Long Time No See

Thu, Jan 5, 2012 : 7:36 p.m.

I'm kind of surprised you found that confusing, since it seemed fairly clearly stated in the article (though maybe the information about the compromise was added after you commented?). It appears to be an example of political compromise, something that I find very refreshing. He managed to get the majority to modify their proposal in order to allow more public comment time than they had initially planned.


Thu, Jan 5, 2012 : 3:32 p.m.

This is not the first time this guy has done this. He seems to be able to speak out of both sides of this mouth depending on his agenda.

Ryan J. Stanton

Thu, Jan 5, 2012 : 2:21 p.m.

I asked him about that after the meeting. The rules changes were going to pass with or without his vote and he just felt fortunate to get the compromise that he proposed to not reduce citizen participation time at working sessions.

Jimmy McNulty

Thu, Jan 5, 2012 : 2:16 p.m.

Great question, I had to re-read that part and thought the same thing. He expresses disappointment with reduced opportunities for input, but then goes and votes for it anyway.


Thu, Jan 5, 2012 : 1:19 p.m.

Sweet. If you don't want to hear what your constituents have to say - just take away their right to say it. I think there should be a state audit of Washtenaw County finances. I bet it would leave a few commissioners just as speechless as their electoral base.


Thu, Jan 5, 2012 : 1:19 p.m.

Does this surprise anyone? This is becoming the way our government runs; health care was rammed through against the will of the people, we are stuck with having to stop every 500 feet on plymouth road for pedestrians who don't know how to cross the street, and now they want to silence our voices at these meeting; publice servants or servant public? You decide..............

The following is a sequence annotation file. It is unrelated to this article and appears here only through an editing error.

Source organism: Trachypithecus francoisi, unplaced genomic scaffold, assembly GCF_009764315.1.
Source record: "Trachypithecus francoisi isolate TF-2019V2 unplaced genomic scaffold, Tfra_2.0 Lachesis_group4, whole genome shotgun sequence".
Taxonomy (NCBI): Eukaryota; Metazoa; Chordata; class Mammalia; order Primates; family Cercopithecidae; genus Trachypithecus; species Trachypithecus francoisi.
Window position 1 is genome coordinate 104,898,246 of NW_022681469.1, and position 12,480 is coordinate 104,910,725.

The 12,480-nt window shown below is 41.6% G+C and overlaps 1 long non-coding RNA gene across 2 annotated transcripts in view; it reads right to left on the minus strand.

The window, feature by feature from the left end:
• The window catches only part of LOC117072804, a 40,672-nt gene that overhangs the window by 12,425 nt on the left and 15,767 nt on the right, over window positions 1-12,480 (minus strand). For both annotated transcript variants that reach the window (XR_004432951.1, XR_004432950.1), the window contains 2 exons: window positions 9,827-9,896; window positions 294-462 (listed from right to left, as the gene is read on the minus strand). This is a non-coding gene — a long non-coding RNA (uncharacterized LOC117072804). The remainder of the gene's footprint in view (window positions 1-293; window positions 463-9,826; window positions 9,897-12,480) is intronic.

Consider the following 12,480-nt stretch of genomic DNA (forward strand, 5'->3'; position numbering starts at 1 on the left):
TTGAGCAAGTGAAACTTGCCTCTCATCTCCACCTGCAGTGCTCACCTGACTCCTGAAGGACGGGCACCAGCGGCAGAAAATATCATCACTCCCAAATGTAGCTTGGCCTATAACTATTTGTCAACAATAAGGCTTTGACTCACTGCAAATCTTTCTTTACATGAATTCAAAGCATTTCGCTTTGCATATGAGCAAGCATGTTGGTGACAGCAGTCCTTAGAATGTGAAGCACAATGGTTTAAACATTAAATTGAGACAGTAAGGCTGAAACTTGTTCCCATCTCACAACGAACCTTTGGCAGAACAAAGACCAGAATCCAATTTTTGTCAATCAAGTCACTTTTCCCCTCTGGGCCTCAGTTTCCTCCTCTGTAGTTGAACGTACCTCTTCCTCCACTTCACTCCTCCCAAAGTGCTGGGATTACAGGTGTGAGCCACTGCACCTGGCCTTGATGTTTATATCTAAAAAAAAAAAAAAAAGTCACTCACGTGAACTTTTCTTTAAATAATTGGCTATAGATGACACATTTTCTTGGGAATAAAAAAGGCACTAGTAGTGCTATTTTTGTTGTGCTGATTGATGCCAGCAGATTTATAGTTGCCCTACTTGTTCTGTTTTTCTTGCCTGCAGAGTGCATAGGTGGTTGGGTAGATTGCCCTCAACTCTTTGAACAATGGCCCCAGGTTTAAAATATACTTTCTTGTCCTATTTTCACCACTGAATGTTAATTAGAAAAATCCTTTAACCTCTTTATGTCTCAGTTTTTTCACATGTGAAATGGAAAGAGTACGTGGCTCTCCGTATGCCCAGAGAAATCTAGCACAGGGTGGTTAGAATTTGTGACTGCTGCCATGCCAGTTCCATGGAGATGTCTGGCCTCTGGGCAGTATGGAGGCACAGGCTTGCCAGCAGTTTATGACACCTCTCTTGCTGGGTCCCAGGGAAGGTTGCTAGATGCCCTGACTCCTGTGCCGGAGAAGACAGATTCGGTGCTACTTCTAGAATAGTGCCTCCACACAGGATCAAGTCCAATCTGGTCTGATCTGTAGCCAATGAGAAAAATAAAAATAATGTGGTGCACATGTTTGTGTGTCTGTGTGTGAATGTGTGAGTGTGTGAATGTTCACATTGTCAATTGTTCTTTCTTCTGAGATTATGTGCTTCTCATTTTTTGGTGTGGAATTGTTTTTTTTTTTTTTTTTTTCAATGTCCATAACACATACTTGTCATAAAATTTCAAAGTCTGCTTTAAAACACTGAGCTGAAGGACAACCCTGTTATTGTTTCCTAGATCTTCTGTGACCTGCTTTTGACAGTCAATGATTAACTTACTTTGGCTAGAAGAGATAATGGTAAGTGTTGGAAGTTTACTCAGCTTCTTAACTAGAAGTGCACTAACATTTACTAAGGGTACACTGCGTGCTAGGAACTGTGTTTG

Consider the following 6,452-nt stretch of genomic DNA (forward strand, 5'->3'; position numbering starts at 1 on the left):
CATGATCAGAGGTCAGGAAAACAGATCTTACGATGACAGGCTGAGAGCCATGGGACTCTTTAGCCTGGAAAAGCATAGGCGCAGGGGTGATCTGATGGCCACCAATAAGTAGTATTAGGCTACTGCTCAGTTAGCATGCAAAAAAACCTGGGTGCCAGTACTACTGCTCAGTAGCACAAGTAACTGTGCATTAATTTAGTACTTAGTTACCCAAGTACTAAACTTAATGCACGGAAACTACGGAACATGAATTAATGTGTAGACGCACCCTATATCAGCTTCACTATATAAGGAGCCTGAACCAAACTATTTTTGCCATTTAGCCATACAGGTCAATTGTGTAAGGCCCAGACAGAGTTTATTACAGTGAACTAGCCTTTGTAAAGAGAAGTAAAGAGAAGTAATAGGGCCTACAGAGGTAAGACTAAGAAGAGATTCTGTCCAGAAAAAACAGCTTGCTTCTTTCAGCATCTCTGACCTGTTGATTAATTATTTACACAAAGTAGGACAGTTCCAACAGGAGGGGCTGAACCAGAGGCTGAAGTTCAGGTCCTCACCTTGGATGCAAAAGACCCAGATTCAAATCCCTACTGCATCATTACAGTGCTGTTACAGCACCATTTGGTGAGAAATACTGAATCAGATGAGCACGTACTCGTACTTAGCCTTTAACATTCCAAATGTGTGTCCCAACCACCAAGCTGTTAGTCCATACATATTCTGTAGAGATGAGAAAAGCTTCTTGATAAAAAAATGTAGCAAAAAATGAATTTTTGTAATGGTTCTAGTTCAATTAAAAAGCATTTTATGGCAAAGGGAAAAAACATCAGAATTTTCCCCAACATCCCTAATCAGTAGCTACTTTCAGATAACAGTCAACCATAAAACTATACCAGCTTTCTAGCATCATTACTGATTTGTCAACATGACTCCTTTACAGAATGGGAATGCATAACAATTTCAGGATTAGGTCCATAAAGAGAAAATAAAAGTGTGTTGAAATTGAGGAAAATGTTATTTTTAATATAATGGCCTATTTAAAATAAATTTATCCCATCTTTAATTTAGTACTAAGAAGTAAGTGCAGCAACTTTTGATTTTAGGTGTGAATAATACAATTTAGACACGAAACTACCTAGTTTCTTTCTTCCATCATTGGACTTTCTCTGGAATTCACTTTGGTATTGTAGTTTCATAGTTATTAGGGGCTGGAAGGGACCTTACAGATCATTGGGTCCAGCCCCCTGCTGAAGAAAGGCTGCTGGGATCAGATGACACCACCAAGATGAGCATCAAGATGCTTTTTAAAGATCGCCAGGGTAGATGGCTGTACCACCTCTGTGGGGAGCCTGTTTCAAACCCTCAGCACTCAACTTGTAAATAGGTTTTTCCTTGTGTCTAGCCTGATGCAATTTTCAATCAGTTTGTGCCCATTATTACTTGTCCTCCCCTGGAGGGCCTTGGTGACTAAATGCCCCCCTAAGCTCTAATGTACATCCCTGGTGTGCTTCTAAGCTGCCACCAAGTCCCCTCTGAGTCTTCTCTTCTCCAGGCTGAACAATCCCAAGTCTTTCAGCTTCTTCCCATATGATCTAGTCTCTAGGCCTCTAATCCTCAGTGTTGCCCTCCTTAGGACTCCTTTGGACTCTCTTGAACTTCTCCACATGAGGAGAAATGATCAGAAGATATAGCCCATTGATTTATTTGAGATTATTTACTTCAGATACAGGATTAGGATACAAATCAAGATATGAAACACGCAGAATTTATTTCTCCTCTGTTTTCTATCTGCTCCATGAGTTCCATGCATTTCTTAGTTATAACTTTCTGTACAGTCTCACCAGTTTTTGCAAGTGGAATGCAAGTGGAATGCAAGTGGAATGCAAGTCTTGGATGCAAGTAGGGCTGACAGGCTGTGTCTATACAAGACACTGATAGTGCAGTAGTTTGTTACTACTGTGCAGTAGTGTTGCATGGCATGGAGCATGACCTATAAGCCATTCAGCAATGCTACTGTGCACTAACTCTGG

Thu, Jan 5, 2012 : 1:16 p.m.

The amended time limit is ample for citizen input. Three minutes is plenty of time to state one's view, especially if comments are prepared and crafted ahead of time. Of course, there are some that would prefer to filibuster the entire meeting. Others seem to enjoy hearing themselves speak in front of a captive audience. Some speakers state the same personal agendas, time slot after time slot, meeting after meeting, year after year, regardless of topic discussed by the board. The County Boards have been very polite and accommodating to those speaking within their former rules. I am glad to see the rule change, given the excesses that occurred in those rules.


Thu, Jan 5, 2012 : 1:48 p.m.

An issue I see in relation to your response, particularly the last sentence about being very polite and accommodating, is that the Commissioners are their at the behest of and for the people, not the other way around. The commissioners are elected to represent the people and hear the concerns of the people and potentially act on the concerns. They have no appropriate option than to be polite and accommodating.

hut hut

Thu, Jan 5, 2012 : 1:11 p.m.

Conan Smith must go. This is not the first time he's been in favor of limiting public input and open debate.

Stephen Lange Ranzini

Thu, Jan 5, 2012 : 12:33 p.m.

Eliminating the right of citizens to speak at the end of each meeting is wrong. There is not a public hearing opportunity to speak on each issue discussed by commissioners during a meeting, only on a limited number of topics. Sometimes the importance of an item cannot be understood in advance from the agenda list at the beginning of the meeting but only after hearing commissioners debating that topic.


Thu, Jan 5, 2012 : 11:34 a.m.

In my opinion, this is what happens when people put progressives into office. I believe that progressives think they have all the answers and knowledge--and they don't think you or I are smart enough to participate in government. Progressive politicians are democrats, republicans, and independents. People need to start researching and understanding the cancer that is destroying our communities and nation--progressivism.

Greg M

Thu, Jan 5, 2012 : 6:08 p.m.

No, it's what happens when you put people into office.

Alan Goldsmith

Thu, Jan 5, 2012 : 11:28 a.m.

If I were Conan Smith, and still owing the County taxpayers money that hasn't been repaid for 'expenses' he received as a Commissioner, I'd want to cut back on the public's right to speak up too. That's what hack politicians do.

Ron Granger

Thu, Jan 5, 2012 : 2:12 p.m.

Testify Alan!